The government is giving defence extra money this year and the next but reducing funding by more than $1 billion in the following two years.
Defence Minister Stephen Smith termed this a modest variation with defence contributing to the return to a federal budget surplus in 2016-17.
"We have moved a billion dollars out of that financial year, a modest adjustment out of an overall forward estimate spend of $113 billion," he told reporters in Perth.
"Whether it is facilities, estates, maintenance, or capability and equipment, there a lot of big projects and they will move around."
The economic statement on Friday says there will be an increased payment of $359 million to defence in 2013-14 and $304 million in 2014-15.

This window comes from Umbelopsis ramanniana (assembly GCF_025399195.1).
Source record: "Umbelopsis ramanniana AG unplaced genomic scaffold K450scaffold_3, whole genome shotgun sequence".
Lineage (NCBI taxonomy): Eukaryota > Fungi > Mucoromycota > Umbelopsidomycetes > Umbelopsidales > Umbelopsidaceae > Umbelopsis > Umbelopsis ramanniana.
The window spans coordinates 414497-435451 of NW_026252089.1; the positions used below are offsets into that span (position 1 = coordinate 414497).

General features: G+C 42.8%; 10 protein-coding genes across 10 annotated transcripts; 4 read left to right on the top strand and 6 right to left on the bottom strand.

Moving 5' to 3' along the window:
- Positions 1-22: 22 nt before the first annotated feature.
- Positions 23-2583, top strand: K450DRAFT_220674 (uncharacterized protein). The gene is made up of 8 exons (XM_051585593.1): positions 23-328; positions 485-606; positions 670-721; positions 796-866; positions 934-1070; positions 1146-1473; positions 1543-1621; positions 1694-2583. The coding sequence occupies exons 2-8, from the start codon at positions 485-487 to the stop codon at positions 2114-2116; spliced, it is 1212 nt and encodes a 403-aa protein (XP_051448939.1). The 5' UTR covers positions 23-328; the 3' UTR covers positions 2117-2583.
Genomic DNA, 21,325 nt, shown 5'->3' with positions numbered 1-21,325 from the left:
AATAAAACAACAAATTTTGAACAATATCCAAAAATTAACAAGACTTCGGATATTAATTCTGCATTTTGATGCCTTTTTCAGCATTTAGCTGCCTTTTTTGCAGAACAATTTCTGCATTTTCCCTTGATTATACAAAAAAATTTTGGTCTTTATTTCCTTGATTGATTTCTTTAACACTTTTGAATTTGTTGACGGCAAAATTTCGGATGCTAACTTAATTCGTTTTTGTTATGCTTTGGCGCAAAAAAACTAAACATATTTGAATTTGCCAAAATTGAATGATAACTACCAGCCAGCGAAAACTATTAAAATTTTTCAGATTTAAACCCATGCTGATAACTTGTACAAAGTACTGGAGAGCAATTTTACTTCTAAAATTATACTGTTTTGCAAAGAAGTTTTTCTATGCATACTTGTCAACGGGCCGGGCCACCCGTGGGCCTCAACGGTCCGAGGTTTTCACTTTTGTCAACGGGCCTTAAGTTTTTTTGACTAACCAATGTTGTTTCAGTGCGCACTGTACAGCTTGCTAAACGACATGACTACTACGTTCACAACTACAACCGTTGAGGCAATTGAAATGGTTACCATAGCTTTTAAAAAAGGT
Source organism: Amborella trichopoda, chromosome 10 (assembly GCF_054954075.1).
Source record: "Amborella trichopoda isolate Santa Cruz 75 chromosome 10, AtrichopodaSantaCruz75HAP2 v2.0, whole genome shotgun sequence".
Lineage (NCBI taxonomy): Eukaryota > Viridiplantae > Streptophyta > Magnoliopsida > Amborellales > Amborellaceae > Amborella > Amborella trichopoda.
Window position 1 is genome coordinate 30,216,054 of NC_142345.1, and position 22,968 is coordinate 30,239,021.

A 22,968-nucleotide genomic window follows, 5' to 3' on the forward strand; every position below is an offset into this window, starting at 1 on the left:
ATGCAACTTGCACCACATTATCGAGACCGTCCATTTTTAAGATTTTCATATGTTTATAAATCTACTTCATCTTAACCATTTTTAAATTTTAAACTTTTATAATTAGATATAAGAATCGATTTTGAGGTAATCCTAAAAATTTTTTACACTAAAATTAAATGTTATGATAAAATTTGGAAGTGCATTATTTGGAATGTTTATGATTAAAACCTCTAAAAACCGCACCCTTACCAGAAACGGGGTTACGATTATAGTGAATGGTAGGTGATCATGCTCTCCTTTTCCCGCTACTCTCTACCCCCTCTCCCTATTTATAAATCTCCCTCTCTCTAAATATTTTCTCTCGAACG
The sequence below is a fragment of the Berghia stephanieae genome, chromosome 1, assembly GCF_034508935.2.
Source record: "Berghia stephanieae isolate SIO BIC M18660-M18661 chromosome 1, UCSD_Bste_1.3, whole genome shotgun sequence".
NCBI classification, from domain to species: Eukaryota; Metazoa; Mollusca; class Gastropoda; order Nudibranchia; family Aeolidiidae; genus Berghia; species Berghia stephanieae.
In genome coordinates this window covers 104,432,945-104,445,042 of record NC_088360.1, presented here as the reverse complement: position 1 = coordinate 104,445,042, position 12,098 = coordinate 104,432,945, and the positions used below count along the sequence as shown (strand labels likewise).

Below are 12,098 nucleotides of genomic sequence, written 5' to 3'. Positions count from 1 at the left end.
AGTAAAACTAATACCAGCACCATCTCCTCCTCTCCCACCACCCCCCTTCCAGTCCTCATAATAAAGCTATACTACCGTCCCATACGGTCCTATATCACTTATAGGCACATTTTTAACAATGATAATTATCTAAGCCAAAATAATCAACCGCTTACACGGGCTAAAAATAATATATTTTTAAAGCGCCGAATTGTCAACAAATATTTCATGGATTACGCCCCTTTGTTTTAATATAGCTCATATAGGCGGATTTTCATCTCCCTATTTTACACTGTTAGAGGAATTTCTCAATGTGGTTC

But in 2015-16, $89 million is cut, soaring to $1 billion in 2016-17. Then defence gets some more money, $426 million in 2017-18.
The government said this would better match expected capital acquisitions, support the purchase of important defence capabilities and accelerate investment in critical supporting capabilities and facilities.
That follows cuts to defence in the 2012-13 budget as the government sought to return to surplus.
When that proved impossible, defence got its money back, with funding of $25.4 billion in 2013-14, rising across the forward estimates to $30.7 billion in 2016-17, now set to be cut to $29.7 billion.
Opposition finance spokesman Andrew Robb said the government was returning to its notorious money shuffling, using defence in a bid to put the budget into surplus.
"This is a return to all the nonsense money shuffles that we have seen over the last couple of years," he said.
Opposition parliamentary secretary Gary Humphries said this made a mockery of government claims that defence faced no further cuts.
"We all know that a deferral is no better than a cut when it comes to defence spending," he said in a statement.